In the story, Clara sustained a traumatic brain injury in her youth that stunts her cognitive development and fills Margaret with terror that someone is going to steal away and take advantage of her beautiful but seemingly incapable daughter. Moreover, Clara’s father, Roy, is emotionally distant but demands that Margaret put a quick end to the budding romance. Hohl navigates this complicated character as if it were her own nature. Hohl’s southern accent is distinct and comedic without being overdone or farcical. She finds the humor in the character, but Hohl never lets the portrayal ignore the true feelings underlying the mother protagonist. It’s clear at the end that it is truly her story, and through it we see Hohl wish for deeper love with her husband, fear for her daughter, and eventually let her go to experience the bitter or sweet that may await her. It was an incredible portrayal of a mother who knows the dangers her daughter’s heart will face, and Hohl still convinces us that the conclusion is to let her go.
Tinney navigates these heavy themes so well. In what could be a yawn filled musical with complex themes, language I don’t understand, plot that is character driven, and music that is gorgeous but not snappy, Tinney finds little ways to help every character matter. Each character knew their relationship to one another, and no one felt extra on stage at any time. While the play deals with mental illness, adultery, fracturing relationships, and forbidden love, it still manages to feel light, airy, beautiful, and full of life. In one scene, Clara is a lost woman whose mental deficiency could make her prey in a foreign and unknown land. The whole scene is tense without being stressful, and allowed me to understand the stakes without losing the warmth of the rest of the story. Ultimately, the heavier themes were buoyed with an added focus on hope, romance, reconciliation, and tightening of family bonds.
So much of the support for this storytelling came through superb projections and lighting. Each time a character had an aside for the audience, the lights would change to allow the character to step away from the world of the play and let the audience in on a secret only to return naturally to the continuing story. While my other reviews show that Hale has the capacity to truly rock out, that wasn’t necessary here, and Marianne Ohran’s lighting was as simple as it was beautiful. The projections, however, were both stunning visually, and crucial to the storytelling. It was a masterclass on world and set building by Madeline Ashton. Cityscapes were drawn behind the actors through projection as scenes developed as if coming straight out of Clara’s head and sketchpad. They would change and evolve to show different locations that the revolving stage would transport the actors to. It was at times as engaging to watch as the acting itself and is something I found myself reflecting on again and again after the show ended. The only downside to it was that the theatre’s seating arrangement makes it difficult for a large number of audience members on the outer edges and upper rows to get the full effect, but that has more to do with seating than staging and impacted other production elements as well.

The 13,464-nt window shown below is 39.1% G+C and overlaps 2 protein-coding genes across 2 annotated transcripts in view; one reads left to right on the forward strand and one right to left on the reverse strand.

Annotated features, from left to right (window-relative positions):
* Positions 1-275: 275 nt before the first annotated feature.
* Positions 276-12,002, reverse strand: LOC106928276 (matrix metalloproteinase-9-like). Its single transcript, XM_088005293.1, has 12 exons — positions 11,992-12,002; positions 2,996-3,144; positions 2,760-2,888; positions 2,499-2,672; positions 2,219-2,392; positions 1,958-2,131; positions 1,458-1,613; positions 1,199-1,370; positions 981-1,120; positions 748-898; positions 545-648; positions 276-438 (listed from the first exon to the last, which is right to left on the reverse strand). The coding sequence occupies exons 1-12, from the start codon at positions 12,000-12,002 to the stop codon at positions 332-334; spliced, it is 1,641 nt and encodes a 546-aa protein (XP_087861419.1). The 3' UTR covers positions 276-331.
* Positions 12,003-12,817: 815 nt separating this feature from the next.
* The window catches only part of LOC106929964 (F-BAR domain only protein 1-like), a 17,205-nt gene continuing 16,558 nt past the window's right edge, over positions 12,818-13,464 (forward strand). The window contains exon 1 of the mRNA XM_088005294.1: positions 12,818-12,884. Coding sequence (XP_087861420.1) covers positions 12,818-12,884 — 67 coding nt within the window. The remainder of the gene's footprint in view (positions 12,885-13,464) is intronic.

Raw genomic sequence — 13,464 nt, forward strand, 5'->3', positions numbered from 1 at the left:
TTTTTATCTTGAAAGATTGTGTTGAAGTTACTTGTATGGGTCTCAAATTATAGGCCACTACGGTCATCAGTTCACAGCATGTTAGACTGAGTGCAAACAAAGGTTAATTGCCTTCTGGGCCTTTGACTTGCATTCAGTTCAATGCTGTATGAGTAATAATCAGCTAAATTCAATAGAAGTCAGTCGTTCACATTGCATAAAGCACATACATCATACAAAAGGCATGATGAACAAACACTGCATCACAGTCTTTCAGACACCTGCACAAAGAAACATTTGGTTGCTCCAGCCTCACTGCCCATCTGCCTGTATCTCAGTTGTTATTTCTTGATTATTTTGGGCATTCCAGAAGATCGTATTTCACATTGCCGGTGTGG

The story ends with Roy determined to fly out and put a stop to Clara and Fabrizzio’s hasty marriage, but Margaret ensures that the wedding continues, because romance is always worth taking a chance on. Even with a wedding, the costuming designed by Joy Zhu was tasteful and uncomplicated. The many changes of location were crisp and clean which is a tribute to both scenic designer Jenn Taylor and Production Stage Manager Susan Kupferer, as well as the entire backstage crew. It was a production that was as simple as it was beautiful, and it was a high degree of both. Like the sun poking through the clouds, The Light in the Piazza at Hale was a majestic spectacle that I will always want to pause and take in when given the chance.